There are parallel concerns about Canada’s proposal on the environment. Press reports indicate that the language is similar to CETA, Canada’s agreement with the EU. If so, the language is along these lines: “The Parties recognise the value of international environmental governance and agreements as a response of the international community to global or regional environmental problems and stress the need to enhance the mutual supportiveness between trade and environment policies, rules, and measures.” (Article 24.4) This language is tradespeak for provisions that are aspirational rather than binding. Indeed, the CETA environment chapter as a whole was carved out of the agreement’s dispute settlement mechanism in favor of what can perhaps best be described as a name-and-shame mechanism (Articles 24.15-24.16).
Gender and Indigenous Peoples
Canada has also tabled proposals in NAFTA on gender and indigenous people. A threshold question is whether, and how, international trade affects women and indigenous people differently than people in other communities. Without identifying the problem, it is difficult to evaluate whether trade agreement proposals offer any solutions.
Insight into the Canadian approach can be found in other trade agreements. For example, last year, Canada and Chile agreed to amend their existing agreement to include provisions on gender. A review of that chapter reveals language that is aspirational but contains no real commitments, other than setting up a committee to “report,” “facilitate,” “discuss,” “consider,” and “consider and discuss.”
A Canadian Member of Parliament pressed Foreign Affairs Minister Chrystia Freeland as to whether Canada was seeking binding or symbolic language; Minister Freeland demurred. In pursuing this line of questioning the Member, a Conservative, made it clear that he considered the Chile language “symbolic.”
The Downside of Overstating the Progressive Nature of an Agreement
If the benchmark of a progressive trade agreement is the effect that agreement will have on addressing inequality, then it is difficult to see how symbolic provisions, or inadequate provisions, satisfy that goal. To the contrary, they risk giving the appearance of doing more than they actually do, which contribtutes to trade skepticism when results don’t follow.
This approach is particularly problematic when negotiators characterize proposals as being progressive while shielding those proposals from public scrutiny. For all the complaints about secrecy surrounding TPP, the United States did publish its “green paper,” a proposal setting novel conservation goals for the TPP environment chapter. Publishing the paper allowed outside groups to evaluate the level of ambition for themselves.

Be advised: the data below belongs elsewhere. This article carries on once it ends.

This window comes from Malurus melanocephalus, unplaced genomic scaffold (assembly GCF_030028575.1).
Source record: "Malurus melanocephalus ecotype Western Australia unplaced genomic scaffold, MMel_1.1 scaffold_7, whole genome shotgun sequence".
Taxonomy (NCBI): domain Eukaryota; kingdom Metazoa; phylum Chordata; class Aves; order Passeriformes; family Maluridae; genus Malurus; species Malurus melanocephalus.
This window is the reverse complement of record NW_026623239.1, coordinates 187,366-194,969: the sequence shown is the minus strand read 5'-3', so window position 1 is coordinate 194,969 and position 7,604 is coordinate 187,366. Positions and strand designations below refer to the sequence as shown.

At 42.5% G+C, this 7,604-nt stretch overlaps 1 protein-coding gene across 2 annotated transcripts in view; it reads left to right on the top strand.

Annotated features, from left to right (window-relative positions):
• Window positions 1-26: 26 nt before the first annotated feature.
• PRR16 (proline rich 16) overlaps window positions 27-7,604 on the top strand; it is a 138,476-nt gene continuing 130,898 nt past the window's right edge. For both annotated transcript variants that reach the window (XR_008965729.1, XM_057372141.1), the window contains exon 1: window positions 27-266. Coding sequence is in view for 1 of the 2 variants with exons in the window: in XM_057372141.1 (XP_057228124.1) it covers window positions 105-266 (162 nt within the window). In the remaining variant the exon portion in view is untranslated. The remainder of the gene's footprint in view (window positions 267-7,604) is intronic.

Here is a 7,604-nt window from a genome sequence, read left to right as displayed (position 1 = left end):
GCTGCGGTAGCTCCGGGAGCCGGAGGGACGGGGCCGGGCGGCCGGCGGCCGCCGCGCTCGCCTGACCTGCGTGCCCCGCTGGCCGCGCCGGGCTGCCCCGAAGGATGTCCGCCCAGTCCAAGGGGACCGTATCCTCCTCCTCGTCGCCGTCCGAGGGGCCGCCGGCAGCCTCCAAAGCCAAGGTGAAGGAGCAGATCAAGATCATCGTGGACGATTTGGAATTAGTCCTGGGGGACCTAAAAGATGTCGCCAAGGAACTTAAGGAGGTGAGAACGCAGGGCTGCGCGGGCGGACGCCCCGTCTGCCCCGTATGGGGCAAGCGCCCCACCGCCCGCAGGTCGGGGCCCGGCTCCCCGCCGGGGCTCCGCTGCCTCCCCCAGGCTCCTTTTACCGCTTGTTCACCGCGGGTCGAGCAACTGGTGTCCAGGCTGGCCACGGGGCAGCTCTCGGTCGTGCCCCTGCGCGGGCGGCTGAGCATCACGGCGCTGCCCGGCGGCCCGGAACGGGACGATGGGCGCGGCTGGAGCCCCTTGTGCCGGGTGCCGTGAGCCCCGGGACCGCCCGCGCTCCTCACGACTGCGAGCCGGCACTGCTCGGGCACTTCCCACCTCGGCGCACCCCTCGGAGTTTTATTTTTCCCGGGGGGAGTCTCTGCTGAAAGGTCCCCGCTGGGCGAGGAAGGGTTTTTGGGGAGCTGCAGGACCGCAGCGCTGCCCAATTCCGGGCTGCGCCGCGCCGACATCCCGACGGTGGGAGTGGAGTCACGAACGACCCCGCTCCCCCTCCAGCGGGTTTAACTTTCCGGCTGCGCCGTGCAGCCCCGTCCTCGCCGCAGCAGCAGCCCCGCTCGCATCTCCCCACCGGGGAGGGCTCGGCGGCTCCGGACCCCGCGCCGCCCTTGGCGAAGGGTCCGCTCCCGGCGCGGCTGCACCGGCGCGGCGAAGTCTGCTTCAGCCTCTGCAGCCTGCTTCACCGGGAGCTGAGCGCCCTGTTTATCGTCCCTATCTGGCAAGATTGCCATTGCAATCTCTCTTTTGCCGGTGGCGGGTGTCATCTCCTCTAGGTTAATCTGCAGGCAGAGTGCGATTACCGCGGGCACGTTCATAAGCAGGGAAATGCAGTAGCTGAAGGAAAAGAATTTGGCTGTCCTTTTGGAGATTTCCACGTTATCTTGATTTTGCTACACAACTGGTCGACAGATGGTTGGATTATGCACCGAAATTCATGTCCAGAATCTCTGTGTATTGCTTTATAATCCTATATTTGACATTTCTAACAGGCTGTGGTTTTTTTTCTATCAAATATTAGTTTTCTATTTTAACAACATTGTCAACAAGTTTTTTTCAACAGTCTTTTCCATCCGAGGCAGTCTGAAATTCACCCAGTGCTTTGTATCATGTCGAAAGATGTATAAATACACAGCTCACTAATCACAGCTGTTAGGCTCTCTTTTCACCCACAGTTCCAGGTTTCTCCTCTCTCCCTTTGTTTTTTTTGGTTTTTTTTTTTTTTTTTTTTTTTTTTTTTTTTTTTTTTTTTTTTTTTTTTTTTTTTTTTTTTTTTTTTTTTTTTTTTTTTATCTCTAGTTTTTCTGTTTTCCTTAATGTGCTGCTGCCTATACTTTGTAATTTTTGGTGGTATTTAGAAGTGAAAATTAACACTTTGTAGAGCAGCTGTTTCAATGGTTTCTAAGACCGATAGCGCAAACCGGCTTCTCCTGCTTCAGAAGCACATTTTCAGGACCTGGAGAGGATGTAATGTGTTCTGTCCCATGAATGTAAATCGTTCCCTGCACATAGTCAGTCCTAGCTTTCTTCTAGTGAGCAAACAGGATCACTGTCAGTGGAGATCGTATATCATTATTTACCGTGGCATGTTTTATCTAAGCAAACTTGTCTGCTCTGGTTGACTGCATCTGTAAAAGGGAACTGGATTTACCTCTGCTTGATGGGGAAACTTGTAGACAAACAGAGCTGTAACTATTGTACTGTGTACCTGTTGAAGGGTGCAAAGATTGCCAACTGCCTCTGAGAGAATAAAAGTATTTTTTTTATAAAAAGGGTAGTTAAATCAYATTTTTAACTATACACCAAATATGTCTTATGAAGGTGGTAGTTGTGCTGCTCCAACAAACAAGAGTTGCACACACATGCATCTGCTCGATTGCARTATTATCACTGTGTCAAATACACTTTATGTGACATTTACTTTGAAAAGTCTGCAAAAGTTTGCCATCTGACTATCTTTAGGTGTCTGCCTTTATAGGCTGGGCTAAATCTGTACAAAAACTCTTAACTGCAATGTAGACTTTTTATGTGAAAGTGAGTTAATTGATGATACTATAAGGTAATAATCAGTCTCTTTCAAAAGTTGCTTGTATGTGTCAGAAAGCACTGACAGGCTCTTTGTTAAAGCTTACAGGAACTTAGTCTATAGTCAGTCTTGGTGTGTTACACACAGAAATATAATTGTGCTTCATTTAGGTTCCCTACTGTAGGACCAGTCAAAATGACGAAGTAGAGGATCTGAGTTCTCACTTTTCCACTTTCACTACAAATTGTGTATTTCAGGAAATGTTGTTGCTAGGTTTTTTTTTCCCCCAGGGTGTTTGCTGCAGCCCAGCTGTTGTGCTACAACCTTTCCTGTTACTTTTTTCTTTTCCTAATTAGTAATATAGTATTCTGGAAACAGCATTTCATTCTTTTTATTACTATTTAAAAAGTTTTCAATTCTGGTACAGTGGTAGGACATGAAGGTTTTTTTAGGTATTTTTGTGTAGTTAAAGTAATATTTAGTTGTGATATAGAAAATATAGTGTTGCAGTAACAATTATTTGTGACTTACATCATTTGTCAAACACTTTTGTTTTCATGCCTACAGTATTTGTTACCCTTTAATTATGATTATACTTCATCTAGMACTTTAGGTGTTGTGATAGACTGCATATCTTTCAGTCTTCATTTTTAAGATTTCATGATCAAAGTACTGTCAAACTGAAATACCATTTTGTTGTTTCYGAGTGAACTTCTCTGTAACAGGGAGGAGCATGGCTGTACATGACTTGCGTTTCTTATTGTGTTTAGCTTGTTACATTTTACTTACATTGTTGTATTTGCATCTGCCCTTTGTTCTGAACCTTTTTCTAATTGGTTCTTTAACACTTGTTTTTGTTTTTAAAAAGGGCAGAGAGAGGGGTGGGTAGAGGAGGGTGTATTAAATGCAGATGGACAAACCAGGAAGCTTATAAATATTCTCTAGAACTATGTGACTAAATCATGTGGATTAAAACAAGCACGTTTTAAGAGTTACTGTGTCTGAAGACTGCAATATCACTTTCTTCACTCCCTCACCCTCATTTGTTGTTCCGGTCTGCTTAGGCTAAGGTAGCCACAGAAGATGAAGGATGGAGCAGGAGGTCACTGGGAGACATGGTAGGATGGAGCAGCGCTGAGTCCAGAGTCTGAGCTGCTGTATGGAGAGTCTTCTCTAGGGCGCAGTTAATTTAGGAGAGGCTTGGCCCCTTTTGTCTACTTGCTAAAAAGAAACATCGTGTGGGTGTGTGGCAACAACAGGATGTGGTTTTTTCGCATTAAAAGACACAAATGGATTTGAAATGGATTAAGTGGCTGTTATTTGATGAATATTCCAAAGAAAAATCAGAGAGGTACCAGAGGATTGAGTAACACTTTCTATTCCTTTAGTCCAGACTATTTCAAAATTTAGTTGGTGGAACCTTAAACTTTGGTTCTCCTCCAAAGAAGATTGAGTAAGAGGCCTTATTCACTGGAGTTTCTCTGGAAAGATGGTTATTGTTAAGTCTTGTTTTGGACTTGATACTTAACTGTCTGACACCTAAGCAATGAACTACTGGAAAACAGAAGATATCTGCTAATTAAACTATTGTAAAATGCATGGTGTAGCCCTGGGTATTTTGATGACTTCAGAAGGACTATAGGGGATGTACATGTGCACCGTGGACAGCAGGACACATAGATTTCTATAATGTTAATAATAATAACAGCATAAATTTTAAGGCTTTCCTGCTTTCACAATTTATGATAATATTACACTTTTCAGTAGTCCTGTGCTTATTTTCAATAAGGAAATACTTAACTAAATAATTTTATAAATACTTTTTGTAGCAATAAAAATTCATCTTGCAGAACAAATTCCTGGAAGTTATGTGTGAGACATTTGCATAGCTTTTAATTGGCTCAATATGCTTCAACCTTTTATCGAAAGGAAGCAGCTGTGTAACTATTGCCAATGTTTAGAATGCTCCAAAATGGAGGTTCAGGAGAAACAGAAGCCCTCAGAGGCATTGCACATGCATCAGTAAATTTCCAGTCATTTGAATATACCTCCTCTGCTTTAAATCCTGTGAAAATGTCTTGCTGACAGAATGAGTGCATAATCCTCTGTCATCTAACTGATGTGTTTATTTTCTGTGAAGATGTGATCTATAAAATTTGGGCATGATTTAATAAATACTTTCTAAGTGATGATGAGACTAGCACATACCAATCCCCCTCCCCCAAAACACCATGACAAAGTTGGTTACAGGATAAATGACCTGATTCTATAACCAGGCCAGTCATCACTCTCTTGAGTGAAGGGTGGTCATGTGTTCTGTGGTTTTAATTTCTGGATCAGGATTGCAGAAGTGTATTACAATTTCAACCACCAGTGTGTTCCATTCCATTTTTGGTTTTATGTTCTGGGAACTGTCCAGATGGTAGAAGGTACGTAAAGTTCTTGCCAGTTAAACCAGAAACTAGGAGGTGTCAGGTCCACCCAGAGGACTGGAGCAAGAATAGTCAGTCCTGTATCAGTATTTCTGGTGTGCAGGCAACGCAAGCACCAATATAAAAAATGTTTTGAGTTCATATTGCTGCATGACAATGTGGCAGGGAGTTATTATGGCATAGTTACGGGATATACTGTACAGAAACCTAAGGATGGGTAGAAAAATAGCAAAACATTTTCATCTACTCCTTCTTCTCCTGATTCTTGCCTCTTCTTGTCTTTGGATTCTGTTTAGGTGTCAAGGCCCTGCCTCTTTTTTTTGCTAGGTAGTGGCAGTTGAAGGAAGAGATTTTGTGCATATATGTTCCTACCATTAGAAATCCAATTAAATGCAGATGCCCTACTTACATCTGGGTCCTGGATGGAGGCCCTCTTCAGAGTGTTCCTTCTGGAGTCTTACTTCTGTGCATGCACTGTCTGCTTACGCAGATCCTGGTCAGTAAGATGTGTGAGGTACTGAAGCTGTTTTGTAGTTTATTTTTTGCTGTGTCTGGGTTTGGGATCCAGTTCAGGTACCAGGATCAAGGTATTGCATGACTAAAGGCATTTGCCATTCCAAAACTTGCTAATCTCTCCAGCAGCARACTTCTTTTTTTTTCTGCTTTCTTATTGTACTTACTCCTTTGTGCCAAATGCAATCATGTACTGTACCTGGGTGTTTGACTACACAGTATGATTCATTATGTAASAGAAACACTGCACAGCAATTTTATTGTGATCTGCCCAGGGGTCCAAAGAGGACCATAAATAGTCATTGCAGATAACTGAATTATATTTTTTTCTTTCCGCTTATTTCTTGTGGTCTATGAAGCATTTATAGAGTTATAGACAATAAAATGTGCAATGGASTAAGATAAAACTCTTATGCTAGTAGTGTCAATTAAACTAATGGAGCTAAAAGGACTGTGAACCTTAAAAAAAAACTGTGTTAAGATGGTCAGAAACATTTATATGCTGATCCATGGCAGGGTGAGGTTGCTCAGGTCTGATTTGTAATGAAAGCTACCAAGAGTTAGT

Furthermore, as the line of questioning from the Conservative Member of Parliament indicates, labeling provisions as “progressive” has costs, in terms of making those provisions unpalatable to non-progressive legislators. Losing some votes may be the price of having progressive trade agreement provisions – but if that’s the case, then all the more reason those provisions need to be effective.
Concrete, rather than symbolic, provisions are possible. For example, indigenous Canadians floated a proposal that would recognize a 1794 treaty to allow members of the tribes on either side of the border to have privileged cross-border trading relationships, including an exemption from de minimis limitations, i.e., limitations on the amount of dutiable goods that can be entered duty-free within a given period of time. The de minimis amount in Canada is $20; the de minimis amount in the United States is $800. Modifying those provisions would directly affect the movement of at least some goods.
The Second Gilded Age
Comments abound that we are living in a Second Gilded Age. The original Gilded Age was followed by the Progressive Era. In that context, it is not surprising that negotiators are rushing to deem provisions “progressive” – the backlash is upon us. But the Progressive Era created real programs designed to help real people, not Potemkin provisions that look pretty but don’t withstand inspection.